Recession Hits Summer Camp: Parents Seek Deals on Fees


Recession Hits Summer Camp: Parents Seek Deals on Fees

In the five years since Jed Dorfman has been running Camp Walt Whitman, a posh haven complete with waterskiing and private boats in Piermont, N.H., that charges as much as $9,450 for a seven-week stay, he has had to work out payment plans and extend deadlines to help one or two families. Until this year, that is. A few months ago, with the enrollment deadline fast approaching, he called the families of several kids who had been coming to camp for years but hadn’t signed up yet for 2009. He heard details about grandparents who had footed the bill for camp losing their money to Bernie Madoff. He heard about parents who worked on Wall Street no longer getting a big enough bonus to cover camp. And the list went on. To keep his loyal campers coming back, he cut some deals: while everyone paid the same, more families than ever set up payment plans. “In the macro picture, we’re in the same place we’ve always been, but in the micro picture, we’ve had families who have gone through real changes,” Dorfman says.

With its registration levels near normal, Camp Walt Whitman is one of the lucky ones. Across the country, camps have reported drops of 10% to 20% in enrollment. Parents are also opting to send their kids for shorter periods.

Summer camp is big business, a multimillion-dollar industry that provides child care for more than 3 million campers every year. But much like buying a car or choosing a college, this year parents have been more apt to shop around and try to find the best deals. “We’ve seen a great increase in parents going to camp fairs,” says Peg Smith, executive director of the American Camp Association. “We think that is encouraging, because generally the last dollar a parent is going to cut will be one they spend on their children.”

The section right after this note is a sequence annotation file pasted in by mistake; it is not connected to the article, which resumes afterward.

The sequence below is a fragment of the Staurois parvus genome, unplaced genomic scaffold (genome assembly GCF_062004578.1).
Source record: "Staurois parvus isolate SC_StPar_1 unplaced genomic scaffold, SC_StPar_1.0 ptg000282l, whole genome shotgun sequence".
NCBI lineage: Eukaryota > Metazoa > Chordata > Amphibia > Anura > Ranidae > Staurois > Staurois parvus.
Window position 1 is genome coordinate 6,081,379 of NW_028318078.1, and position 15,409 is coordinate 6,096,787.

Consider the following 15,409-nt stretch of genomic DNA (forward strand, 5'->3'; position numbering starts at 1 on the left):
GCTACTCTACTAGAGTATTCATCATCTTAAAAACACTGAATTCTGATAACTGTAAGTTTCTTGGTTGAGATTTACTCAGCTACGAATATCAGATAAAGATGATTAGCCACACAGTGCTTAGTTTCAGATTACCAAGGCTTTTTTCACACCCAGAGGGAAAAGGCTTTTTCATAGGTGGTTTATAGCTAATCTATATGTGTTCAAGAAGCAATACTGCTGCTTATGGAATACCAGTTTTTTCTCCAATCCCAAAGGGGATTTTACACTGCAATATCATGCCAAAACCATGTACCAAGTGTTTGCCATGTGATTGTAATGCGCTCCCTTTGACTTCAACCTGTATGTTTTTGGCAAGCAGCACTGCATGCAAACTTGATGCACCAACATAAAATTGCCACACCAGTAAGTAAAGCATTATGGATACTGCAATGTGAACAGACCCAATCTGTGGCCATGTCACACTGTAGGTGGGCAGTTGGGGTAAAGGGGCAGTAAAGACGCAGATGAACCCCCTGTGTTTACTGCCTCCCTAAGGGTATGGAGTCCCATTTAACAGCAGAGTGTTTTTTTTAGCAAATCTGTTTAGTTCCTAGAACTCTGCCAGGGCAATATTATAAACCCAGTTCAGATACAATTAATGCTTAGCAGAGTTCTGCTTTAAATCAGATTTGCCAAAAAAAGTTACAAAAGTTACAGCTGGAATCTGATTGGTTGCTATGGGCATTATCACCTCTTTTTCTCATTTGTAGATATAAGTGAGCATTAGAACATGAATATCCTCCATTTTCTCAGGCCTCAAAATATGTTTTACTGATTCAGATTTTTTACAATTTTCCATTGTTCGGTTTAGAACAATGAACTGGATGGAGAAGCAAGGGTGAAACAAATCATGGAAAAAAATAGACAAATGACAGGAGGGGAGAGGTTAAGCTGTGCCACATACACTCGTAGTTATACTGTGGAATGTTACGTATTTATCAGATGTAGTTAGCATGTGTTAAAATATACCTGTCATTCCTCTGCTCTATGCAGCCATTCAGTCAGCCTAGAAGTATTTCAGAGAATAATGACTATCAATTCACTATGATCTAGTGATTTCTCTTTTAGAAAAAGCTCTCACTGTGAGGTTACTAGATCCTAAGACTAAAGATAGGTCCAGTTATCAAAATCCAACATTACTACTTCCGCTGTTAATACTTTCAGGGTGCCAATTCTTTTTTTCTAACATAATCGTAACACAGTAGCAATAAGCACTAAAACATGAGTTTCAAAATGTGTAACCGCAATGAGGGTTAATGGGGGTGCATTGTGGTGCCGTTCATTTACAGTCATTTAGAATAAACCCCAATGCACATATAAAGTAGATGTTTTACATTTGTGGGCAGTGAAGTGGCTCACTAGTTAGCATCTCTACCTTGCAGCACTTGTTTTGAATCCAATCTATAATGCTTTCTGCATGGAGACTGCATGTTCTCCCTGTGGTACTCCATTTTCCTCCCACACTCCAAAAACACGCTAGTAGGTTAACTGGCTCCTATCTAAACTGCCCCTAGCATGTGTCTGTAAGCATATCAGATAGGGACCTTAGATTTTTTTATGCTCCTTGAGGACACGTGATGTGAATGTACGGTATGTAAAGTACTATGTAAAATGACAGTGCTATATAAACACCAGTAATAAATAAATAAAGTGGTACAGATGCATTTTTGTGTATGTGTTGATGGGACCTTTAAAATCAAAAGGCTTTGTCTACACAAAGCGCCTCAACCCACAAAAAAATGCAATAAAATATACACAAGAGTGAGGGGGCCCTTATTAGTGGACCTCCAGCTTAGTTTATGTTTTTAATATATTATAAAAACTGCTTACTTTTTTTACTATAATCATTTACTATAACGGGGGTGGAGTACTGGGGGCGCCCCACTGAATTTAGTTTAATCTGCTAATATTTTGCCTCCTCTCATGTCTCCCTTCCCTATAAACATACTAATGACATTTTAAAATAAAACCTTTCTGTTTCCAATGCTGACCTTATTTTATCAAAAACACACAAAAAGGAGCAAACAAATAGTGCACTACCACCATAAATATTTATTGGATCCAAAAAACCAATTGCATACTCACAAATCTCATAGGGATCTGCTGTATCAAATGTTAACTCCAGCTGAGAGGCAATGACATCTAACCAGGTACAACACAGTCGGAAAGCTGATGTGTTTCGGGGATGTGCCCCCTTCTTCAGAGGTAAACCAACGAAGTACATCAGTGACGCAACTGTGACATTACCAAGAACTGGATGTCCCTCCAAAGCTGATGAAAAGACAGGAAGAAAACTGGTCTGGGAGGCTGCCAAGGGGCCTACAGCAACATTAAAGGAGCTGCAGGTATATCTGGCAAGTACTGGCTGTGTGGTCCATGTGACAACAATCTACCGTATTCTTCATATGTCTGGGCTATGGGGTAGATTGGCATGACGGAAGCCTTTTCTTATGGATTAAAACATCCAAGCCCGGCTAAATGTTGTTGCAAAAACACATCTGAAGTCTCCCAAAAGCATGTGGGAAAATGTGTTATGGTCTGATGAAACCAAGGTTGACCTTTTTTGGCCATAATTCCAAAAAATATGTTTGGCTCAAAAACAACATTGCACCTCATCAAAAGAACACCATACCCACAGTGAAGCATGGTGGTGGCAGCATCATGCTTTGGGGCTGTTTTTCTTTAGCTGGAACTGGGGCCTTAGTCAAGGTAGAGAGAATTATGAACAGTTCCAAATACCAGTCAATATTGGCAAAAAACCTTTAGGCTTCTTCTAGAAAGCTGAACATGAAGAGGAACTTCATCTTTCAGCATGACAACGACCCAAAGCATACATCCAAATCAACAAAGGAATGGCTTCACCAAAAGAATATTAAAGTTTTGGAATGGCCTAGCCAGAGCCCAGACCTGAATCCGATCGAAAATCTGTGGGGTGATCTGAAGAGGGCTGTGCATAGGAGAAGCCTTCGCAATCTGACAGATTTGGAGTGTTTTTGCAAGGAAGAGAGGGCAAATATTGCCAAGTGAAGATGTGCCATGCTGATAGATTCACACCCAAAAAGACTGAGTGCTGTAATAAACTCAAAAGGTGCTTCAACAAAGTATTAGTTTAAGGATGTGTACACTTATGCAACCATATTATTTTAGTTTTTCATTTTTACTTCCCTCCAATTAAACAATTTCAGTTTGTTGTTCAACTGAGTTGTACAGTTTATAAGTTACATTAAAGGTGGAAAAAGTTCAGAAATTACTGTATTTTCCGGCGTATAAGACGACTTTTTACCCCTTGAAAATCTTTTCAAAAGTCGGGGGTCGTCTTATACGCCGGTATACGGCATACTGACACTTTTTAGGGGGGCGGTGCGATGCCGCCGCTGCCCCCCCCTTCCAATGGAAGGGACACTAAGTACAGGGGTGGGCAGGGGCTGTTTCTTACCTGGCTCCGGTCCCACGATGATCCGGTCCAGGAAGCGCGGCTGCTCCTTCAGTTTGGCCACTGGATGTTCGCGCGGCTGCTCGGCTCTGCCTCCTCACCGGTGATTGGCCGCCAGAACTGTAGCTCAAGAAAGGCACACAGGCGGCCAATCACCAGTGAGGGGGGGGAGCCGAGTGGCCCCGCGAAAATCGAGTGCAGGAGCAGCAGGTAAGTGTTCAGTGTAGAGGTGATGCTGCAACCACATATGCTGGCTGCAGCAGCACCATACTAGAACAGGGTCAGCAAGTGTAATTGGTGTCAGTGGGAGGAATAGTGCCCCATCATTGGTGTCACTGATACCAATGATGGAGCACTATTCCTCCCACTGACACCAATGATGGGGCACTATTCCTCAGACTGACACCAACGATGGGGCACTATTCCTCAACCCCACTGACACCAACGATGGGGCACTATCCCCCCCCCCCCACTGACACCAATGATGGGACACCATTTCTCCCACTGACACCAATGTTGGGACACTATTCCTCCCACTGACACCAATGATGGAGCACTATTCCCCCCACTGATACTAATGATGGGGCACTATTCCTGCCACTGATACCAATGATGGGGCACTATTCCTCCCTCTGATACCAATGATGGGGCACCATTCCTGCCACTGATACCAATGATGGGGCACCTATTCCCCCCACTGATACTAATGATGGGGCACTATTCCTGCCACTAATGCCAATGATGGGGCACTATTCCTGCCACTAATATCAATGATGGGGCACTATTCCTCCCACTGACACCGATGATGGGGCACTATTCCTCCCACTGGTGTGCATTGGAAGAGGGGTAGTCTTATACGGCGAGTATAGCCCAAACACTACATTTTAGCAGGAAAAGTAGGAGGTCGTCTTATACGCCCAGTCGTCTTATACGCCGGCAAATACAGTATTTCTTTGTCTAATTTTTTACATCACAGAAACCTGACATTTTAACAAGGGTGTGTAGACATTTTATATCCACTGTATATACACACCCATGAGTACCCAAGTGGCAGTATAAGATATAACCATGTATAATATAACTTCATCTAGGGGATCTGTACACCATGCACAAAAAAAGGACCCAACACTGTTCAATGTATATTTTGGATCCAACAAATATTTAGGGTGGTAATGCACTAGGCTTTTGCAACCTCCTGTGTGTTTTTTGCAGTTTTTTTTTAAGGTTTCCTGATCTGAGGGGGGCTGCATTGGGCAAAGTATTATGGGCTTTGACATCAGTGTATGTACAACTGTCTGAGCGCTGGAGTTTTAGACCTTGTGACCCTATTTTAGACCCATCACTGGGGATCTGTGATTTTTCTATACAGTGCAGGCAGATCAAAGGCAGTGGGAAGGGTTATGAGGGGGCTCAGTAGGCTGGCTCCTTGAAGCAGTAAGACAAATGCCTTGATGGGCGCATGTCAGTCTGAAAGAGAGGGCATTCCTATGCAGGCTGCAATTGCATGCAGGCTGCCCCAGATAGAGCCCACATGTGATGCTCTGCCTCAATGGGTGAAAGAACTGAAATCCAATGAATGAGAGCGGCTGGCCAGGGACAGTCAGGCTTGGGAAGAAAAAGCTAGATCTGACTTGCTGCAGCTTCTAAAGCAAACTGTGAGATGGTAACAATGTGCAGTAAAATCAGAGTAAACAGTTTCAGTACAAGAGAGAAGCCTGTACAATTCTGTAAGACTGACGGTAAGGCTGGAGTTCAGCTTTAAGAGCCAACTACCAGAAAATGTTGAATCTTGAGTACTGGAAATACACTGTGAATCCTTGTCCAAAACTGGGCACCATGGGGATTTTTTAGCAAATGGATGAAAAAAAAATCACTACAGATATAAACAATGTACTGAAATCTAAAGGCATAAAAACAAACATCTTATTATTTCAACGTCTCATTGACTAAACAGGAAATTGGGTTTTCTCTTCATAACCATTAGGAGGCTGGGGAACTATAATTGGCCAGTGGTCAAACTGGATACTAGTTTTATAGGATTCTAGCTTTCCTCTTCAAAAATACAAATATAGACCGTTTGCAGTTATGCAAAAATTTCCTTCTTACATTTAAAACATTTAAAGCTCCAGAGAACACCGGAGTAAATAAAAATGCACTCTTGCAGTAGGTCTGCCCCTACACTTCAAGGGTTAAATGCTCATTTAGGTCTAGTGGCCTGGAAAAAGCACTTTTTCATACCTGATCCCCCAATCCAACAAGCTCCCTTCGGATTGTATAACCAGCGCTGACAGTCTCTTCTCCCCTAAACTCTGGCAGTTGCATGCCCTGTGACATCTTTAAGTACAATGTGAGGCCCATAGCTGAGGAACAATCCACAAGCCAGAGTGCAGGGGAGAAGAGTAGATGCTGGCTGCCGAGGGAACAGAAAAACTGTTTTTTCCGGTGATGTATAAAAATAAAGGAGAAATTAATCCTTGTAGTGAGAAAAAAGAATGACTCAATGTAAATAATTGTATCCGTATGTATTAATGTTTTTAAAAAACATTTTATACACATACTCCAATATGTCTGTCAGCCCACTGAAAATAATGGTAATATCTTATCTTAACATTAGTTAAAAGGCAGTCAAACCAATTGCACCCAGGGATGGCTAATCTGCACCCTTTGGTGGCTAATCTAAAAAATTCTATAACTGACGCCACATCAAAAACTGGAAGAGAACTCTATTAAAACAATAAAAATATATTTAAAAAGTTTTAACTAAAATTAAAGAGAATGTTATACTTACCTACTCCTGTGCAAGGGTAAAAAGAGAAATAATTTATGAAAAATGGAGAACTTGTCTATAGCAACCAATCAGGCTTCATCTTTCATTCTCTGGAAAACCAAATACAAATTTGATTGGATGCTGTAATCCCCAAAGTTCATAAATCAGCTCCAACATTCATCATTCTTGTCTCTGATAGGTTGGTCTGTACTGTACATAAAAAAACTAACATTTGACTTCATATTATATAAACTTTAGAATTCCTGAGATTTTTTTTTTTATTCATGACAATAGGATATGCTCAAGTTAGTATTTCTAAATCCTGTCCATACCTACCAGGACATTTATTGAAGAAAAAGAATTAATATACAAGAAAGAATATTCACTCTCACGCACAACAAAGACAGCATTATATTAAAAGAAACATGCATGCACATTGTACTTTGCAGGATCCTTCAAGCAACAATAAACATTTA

Camps have been eager to negotiate. Some are even leaving it up to parents to decide what they can afford. In New York City, overnight YMCA camps have started a tiered-payment system in which parents essentially use an honor code to determine whether they need to get up to a $400 discount on the $1,397 tuition for the two-week sessions. As of June, 43% of enrollees had opted to pay the full amount, 13% took $200 off and 44% took all $400 off.

At Camp Yosemite Sierra, a Christian adventure camp in Bass Lake, Calif., executive director Sara Kuljis says she has been looking for different ways to help parents afford camp. Many children are coming for free in exchange for their parents working at the camp. Compared to years past, when a few parents worked as nurses for a session, this year parents are bartering everything from their skills as guest speakers to designing sets for camp plays. “It’s been a way of working together just to get kids back to camp as much as we can,” Kuljis says.

Not all camps can cut such deals. Because of NCAA regulations, many sports camps cannot give any type of financial aid to campers in high school because they are considered potential recruits. Sports camps, which are often held on a college campus and run by college coaches, have limited options to avoid economy-related enrollment drop-offs. Charlie Hoeveler, who runs U.S. Sports/Nike camps in 49 states and Puerto Rico, says he braced for the worst when he saw the early enrollment numbers this year.

“Right now, we’re probably 10% to 12% down, which I think is amazing considering how tough business is these days,” Hoeveler says. But even a 12% decline is an improvement from the 20% drop-off he was predicting earlier in the registration period. “I think people are just waiting on the sidelines, wanting to sign up,” he says. “They’re just waiting for the right time.”

And as the school year ends, Hoeveler, like many others in the camp industry, is happy to see that some parents are still slipping their children in after the relaxed registration deadlines. “As long as kids have summer vacation,” he adds, “parents will need something to do with their kids.”
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